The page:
Letters 10-17-2016

Here’s The Truth The group Save our Downtown (SOD), which put Proposal 3 on the ballot, is ignoring the negative consequences that would result if the proposal passes. Despite the group’s name, the proposal impacts the entire city, not just downtown. Munson Medical Center, NMC, and the Grand Traverse Commons are also zoned for buildings over 60’ tall...

Keep TC As-Is In response to Lynda Prior’s letter, no one is asking the people to vote every time someone wants to build a building; Prop. 3 asks that people vote if a building is to be built over 60 feet. Traverse City will not die but will grow at a pace that keeps it the city people want to visit and/or reside; a place to raise a family. It seems people in high-density cities with tall buildings are the ones who flock to TC...

A Right To Vote I cannot understand how people living in a democracy would willingly give up the right to vote on an impactful and important issue. But that is exactly what the people who oppose Proposal 3 are advocating. They call the right to vote a “burden.” Really? Since when does voting on an important issue become a “burden?” The heart of any democracy is the right of the people to have their voice heard...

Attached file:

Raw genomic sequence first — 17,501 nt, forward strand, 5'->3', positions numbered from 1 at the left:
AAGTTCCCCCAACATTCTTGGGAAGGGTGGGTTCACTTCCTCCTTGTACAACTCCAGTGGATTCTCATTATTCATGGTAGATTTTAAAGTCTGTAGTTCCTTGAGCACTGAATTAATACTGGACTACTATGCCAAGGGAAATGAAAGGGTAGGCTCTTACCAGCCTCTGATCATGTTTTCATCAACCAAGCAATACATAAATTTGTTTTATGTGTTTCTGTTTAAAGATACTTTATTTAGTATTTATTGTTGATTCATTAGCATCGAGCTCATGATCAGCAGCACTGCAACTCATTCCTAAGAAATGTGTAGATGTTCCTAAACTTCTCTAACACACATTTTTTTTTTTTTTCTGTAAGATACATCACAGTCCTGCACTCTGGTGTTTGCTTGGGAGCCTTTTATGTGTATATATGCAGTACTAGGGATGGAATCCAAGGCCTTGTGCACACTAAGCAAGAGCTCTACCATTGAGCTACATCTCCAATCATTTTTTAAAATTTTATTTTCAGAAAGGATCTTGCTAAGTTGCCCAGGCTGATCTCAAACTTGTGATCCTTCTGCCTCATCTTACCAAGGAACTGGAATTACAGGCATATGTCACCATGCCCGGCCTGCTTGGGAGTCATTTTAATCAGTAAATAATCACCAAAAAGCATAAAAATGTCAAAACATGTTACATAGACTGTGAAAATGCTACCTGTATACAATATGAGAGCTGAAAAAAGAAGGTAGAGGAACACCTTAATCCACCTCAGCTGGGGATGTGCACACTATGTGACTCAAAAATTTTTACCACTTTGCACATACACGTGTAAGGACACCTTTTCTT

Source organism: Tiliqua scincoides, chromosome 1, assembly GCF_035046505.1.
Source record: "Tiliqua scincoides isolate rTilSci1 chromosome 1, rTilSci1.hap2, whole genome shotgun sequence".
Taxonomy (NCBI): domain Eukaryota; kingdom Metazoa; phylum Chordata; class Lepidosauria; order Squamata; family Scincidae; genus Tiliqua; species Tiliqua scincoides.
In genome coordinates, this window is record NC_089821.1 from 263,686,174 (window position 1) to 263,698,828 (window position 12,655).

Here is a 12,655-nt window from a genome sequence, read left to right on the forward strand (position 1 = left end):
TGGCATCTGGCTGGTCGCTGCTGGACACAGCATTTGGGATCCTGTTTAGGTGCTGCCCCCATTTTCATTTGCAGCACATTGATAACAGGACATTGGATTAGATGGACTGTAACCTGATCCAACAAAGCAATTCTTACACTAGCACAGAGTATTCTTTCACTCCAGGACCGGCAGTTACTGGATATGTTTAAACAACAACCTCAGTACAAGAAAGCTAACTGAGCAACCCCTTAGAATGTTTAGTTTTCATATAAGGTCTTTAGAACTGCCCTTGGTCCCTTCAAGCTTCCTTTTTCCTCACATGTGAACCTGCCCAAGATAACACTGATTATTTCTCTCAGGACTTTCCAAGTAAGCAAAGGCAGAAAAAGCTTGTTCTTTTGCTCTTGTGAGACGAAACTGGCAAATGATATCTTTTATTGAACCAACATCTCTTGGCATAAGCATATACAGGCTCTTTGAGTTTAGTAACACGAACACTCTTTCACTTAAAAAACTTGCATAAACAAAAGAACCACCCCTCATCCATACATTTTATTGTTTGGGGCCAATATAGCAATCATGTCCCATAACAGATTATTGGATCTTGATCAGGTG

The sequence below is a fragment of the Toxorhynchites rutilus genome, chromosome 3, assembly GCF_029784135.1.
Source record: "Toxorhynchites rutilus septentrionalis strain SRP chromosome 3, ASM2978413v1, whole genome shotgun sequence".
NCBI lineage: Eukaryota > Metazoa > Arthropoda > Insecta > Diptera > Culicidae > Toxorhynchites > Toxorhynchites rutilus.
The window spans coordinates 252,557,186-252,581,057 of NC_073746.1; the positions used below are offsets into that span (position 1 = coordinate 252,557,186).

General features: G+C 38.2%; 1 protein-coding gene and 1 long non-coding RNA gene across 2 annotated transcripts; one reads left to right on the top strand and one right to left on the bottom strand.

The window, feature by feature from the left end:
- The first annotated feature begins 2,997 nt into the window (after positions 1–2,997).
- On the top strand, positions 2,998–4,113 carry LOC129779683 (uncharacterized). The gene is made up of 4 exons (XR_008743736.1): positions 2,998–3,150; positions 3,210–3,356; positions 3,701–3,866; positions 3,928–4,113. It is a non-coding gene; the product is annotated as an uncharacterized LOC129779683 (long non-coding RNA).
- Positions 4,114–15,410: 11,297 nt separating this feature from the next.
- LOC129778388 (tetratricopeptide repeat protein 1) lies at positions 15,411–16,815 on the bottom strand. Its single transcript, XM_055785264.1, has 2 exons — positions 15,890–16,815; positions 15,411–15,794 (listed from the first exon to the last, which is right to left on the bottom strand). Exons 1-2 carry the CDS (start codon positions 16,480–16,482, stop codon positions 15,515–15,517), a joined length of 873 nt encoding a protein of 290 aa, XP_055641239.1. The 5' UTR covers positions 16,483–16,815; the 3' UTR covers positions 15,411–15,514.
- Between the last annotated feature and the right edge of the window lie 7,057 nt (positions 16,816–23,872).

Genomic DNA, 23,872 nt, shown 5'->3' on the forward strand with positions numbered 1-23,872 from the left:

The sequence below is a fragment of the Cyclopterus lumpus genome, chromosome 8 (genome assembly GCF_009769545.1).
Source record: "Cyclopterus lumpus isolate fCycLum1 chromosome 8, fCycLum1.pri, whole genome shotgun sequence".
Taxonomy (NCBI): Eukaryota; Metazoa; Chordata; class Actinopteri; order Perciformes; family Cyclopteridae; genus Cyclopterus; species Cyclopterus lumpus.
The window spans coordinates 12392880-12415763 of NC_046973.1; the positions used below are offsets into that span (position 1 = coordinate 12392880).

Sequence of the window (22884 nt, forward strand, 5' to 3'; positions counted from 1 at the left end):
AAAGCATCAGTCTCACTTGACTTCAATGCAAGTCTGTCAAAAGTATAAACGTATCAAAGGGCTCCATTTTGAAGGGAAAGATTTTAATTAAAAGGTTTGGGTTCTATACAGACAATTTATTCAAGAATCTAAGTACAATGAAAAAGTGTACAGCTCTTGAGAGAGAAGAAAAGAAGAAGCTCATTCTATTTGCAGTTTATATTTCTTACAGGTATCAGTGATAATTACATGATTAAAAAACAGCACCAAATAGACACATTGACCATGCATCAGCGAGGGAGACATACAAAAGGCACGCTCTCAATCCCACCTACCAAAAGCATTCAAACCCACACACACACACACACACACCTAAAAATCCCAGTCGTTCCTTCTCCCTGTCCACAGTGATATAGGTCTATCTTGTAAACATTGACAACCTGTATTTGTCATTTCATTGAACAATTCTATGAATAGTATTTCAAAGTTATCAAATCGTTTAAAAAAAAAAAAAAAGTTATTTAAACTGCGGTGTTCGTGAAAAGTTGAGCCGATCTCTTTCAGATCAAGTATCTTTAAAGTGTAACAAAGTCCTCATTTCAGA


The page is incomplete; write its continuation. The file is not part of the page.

Reasons For NoI have great respect for the Prop. 3 proponents and consider them friends but in this case they’re wrong. A “yes” vote on Prop. 3 is really a “no” vote on..

Republican Observations When the Republican party sends its presidential candidates, they’re not sending their best. They’re sending people with a lot of problems. They’re sending criminals, they’re sending deviate rapists. They’re sending drug addicts. They’re sending mentally ill. And some, I assume, are good people...